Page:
The Weekly Newspaper serving the citizens of Morenci, Mich., Fayette, Ohio, and surrounding areas.

  • Front.cheers
    MACEE BEERS joins other Fayette Elementary School students for the annual Mini-Cheer performance during the half-time break at the basketball game.
  • Family.3.wide
    CHILDREN at Stair District Library’s Family Story Time toss scarves into the air during an activity. The evening program provided a mix of stories, songs, dancing, crafts and snacks Monday evening. The program is offered at 5:30 p.m. every Monday for five more weeks. The program is designed for three to five year olds and their family.
  • Front.newpaper.2
    THE INTERVIEW—Evelyn Joughin (right) records the interaction with an iPad while Jack Varga, next to her, asks questions of Morenci Elementary School principal Gail Frey. Morenci senior Sam Cool (standing) listens. Cool serves as the editor for the newspaper written by members of Mrs. Barrett’s second grade class.
  • Front.code.2
    WRITING CODE—Brock Christle (left), a Morenci fifth grade student, takes a look at the progress being made by fourth grader Anthony Lewis. Libby Rorick, a sixth grade student, is next in a line of girls trying out the coding tutorials. This year marked Morenci’s second year of participation in the Hour of Code project.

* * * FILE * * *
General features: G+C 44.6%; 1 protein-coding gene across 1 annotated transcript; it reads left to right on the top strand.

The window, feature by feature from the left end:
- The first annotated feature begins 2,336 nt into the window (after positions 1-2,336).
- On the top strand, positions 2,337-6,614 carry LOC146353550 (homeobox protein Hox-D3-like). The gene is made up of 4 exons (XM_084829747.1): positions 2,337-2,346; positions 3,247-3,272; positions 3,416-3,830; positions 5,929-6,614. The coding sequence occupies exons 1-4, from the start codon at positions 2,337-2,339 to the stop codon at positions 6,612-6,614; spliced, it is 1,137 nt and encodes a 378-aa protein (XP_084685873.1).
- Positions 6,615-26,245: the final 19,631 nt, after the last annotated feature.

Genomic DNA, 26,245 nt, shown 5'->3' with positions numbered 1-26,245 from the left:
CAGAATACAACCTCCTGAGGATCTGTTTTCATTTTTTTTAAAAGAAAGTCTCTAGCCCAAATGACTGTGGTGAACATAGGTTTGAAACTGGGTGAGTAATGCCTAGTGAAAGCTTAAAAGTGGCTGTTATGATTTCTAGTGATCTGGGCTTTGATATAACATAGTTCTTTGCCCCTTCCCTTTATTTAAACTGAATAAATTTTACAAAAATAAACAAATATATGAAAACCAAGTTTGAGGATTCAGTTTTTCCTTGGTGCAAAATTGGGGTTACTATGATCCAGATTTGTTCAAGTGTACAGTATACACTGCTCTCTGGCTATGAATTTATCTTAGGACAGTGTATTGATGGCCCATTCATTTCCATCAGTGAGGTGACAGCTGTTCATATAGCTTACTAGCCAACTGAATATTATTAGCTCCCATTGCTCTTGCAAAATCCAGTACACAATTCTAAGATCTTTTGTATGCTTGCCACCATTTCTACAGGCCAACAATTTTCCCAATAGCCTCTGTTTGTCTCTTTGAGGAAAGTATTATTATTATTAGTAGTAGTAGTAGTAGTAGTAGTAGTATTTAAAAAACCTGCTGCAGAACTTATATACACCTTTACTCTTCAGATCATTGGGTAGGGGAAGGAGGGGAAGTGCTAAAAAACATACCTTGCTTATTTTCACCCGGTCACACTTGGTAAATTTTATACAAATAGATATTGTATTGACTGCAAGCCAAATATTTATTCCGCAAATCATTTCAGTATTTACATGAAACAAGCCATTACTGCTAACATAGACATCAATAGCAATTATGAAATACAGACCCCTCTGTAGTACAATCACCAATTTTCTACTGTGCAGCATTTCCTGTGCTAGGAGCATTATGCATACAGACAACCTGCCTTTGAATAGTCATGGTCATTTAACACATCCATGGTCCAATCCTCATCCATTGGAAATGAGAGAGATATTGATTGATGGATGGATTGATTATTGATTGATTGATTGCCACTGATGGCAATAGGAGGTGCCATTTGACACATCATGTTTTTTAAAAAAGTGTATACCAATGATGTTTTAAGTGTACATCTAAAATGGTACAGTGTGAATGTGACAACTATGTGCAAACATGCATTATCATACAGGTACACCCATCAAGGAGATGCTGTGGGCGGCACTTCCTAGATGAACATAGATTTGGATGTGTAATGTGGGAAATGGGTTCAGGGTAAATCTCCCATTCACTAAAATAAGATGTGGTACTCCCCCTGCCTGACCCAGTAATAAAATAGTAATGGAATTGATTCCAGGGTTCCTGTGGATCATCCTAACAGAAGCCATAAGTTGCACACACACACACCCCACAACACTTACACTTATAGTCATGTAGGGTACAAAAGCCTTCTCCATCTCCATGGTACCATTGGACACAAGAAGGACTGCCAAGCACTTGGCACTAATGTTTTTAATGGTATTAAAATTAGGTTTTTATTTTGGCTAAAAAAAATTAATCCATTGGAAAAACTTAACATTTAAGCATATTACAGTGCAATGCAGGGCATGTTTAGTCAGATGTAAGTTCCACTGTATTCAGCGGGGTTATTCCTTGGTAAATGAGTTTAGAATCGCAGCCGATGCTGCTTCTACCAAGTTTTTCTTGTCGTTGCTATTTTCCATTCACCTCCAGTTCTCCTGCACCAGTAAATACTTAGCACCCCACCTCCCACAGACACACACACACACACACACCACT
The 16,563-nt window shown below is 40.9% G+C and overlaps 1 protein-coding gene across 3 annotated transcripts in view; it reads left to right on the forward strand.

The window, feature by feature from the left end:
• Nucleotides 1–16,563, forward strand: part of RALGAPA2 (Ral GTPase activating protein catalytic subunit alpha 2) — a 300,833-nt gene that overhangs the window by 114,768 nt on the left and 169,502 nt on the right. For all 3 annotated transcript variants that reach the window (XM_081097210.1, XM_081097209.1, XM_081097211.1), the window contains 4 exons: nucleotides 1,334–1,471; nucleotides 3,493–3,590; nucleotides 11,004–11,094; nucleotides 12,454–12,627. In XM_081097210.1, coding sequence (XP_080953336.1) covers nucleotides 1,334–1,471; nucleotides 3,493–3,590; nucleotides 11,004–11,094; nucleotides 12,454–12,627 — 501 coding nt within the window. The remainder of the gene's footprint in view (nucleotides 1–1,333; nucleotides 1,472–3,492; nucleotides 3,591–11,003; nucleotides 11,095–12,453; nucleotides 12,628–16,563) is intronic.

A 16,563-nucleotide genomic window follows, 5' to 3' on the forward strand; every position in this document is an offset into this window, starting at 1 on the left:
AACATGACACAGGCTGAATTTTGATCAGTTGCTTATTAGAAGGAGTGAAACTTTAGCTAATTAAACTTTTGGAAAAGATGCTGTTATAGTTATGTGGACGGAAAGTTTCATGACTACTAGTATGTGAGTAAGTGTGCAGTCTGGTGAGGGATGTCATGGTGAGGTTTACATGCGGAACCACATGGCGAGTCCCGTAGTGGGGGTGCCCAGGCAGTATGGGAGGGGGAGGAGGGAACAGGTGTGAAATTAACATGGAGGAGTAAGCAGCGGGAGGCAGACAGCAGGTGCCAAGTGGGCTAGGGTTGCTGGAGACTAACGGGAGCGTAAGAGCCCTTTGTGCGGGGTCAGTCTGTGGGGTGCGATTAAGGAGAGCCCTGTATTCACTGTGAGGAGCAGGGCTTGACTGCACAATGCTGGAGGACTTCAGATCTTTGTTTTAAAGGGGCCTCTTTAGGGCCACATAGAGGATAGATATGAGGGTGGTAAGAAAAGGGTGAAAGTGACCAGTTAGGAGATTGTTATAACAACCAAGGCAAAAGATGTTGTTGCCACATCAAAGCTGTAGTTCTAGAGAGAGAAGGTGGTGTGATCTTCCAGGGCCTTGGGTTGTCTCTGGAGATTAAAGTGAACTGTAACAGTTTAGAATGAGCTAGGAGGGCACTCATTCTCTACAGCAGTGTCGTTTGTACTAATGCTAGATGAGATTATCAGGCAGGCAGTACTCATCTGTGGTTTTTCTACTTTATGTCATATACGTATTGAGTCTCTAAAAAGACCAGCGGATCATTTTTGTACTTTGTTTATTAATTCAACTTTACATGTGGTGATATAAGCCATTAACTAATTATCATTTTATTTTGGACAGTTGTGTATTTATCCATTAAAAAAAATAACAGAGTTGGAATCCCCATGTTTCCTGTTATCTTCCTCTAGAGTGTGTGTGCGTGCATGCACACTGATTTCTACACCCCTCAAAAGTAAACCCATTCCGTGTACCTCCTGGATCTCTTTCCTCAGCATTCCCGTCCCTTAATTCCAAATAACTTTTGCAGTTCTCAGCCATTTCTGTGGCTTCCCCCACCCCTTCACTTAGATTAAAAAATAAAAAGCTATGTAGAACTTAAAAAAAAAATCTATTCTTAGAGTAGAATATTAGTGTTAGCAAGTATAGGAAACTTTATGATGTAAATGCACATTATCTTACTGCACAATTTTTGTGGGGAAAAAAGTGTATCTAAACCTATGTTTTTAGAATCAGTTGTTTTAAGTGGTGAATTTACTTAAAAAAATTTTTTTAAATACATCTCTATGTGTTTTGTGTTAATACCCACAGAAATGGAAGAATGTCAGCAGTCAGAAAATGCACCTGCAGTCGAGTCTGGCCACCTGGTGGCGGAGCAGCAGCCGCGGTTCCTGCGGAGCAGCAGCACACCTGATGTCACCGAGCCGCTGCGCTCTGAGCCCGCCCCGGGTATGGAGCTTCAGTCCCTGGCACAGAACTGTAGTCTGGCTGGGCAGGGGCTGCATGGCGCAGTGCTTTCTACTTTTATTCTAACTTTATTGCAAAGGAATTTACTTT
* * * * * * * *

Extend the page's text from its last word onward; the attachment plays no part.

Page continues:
• Front.gym.new
    REMIE RYAN (left) tries to dodge the foam wand held by Hayden Bays during physical education class at Morenci Elementary School. In the background, Lauryn Dominique and Brooklyn Williams stay clear of the tag. Second grade students were working on cardiovascular health on the first day back from vacation. For the record, Safety Tag is a very difficult sport to photograph.
  • Front.lift
    MORENCI student Dalton McCowan puts everything into a dead lift attempt Saturday morning during the Wyseguy Push/Pull event. Lifters helped raise more than $1,600 for the family of the late Devin Wyse, a former Morenci power-lifter who graduated last year. Commemorative T-shirts are still available by contacting teacher Dan Hoffman.
  • Front.library.books